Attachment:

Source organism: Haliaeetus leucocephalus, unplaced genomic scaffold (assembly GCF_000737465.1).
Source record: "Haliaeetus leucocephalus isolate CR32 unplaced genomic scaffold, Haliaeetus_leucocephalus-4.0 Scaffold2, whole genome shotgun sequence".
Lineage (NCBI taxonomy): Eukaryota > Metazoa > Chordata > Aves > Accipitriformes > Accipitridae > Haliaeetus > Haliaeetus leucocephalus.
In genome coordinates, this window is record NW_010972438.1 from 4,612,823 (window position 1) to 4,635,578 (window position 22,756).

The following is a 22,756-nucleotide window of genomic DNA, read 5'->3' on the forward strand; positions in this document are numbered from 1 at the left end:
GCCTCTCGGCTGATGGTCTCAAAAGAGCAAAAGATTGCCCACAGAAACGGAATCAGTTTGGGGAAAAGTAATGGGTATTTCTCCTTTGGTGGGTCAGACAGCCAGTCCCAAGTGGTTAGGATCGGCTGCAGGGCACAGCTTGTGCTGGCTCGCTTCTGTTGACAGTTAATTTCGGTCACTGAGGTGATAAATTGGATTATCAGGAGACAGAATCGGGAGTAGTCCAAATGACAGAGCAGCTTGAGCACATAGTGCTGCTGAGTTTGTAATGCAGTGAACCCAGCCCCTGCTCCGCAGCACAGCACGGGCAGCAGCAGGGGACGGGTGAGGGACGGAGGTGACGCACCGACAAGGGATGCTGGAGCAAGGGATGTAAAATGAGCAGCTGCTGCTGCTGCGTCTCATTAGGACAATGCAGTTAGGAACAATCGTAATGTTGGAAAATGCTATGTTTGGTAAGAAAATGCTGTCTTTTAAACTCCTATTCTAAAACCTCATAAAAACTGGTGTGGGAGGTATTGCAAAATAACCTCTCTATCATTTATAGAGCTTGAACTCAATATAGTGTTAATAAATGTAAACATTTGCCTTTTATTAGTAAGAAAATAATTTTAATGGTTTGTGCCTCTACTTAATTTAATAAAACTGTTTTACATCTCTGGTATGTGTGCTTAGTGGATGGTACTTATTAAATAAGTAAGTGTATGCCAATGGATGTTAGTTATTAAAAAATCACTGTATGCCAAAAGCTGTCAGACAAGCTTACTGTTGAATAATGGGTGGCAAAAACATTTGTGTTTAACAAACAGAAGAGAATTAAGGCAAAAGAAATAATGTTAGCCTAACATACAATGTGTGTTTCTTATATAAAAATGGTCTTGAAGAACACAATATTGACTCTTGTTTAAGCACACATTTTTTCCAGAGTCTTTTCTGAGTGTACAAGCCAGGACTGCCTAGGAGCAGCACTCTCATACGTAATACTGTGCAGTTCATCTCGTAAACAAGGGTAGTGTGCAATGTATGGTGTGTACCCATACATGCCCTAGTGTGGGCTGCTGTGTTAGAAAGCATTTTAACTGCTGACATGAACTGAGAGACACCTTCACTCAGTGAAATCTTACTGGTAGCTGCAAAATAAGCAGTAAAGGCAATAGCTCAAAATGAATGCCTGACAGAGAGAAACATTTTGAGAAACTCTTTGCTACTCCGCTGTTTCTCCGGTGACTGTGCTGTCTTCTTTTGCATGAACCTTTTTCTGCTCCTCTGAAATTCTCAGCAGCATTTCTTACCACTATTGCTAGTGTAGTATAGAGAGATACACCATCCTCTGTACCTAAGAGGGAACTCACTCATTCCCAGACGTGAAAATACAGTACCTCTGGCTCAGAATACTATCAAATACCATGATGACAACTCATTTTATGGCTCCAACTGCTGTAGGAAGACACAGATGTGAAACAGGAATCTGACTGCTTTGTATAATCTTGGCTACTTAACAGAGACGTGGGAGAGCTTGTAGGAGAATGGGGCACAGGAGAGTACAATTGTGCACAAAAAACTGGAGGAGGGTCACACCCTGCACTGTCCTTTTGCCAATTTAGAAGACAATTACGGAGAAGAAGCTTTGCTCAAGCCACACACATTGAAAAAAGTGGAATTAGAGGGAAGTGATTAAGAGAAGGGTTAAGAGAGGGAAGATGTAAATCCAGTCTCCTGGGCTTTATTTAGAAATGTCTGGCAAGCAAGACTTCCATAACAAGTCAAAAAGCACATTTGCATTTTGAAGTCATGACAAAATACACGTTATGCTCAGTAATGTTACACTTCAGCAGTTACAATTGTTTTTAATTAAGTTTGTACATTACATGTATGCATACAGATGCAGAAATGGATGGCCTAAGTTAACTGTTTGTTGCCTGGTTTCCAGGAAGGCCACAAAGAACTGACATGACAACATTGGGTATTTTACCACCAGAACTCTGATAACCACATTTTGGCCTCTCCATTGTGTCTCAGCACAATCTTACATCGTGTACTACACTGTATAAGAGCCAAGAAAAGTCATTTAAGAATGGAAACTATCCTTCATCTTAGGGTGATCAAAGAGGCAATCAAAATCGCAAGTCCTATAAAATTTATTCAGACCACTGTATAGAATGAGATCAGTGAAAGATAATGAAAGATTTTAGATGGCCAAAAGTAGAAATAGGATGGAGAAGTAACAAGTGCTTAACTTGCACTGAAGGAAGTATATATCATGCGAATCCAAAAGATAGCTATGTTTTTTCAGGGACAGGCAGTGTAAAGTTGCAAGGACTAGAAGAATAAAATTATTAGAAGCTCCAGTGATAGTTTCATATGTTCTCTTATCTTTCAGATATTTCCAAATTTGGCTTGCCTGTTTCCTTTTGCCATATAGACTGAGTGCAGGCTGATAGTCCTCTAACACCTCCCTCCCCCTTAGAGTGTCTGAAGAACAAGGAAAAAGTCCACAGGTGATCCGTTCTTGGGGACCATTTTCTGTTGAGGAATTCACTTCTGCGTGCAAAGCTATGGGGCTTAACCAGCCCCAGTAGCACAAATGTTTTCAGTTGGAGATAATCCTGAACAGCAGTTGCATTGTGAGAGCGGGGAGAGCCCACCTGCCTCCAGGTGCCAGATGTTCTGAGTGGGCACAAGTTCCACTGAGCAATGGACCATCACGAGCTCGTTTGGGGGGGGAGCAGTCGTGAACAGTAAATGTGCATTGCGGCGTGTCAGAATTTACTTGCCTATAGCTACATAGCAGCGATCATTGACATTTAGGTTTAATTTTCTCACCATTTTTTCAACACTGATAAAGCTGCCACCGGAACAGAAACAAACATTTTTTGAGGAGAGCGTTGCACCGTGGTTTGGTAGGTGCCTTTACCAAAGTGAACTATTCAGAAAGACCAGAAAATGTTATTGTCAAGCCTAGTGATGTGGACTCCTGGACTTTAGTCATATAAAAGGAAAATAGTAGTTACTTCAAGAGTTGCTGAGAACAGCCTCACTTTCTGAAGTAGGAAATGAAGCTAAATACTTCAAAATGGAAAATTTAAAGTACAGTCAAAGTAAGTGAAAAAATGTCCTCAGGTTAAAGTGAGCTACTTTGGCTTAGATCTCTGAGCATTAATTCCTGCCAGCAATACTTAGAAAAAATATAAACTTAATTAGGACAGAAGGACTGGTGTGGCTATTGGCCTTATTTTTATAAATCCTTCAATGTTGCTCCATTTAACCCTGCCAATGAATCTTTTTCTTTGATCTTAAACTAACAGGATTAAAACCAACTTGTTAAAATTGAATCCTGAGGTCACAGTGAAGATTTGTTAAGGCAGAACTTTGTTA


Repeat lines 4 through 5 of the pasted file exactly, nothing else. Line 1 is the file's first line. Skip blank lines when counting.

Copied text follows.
In genome coordinates, this window is record NW_010972438.1 from 4,612,823 (window position 1) to 4,635,578 (window position 22,756).

The following is a 22,756-nucleotide window of genomic DNA, read 5'->3' on the forward strand; positions in this document are numbered from 1 at the left end: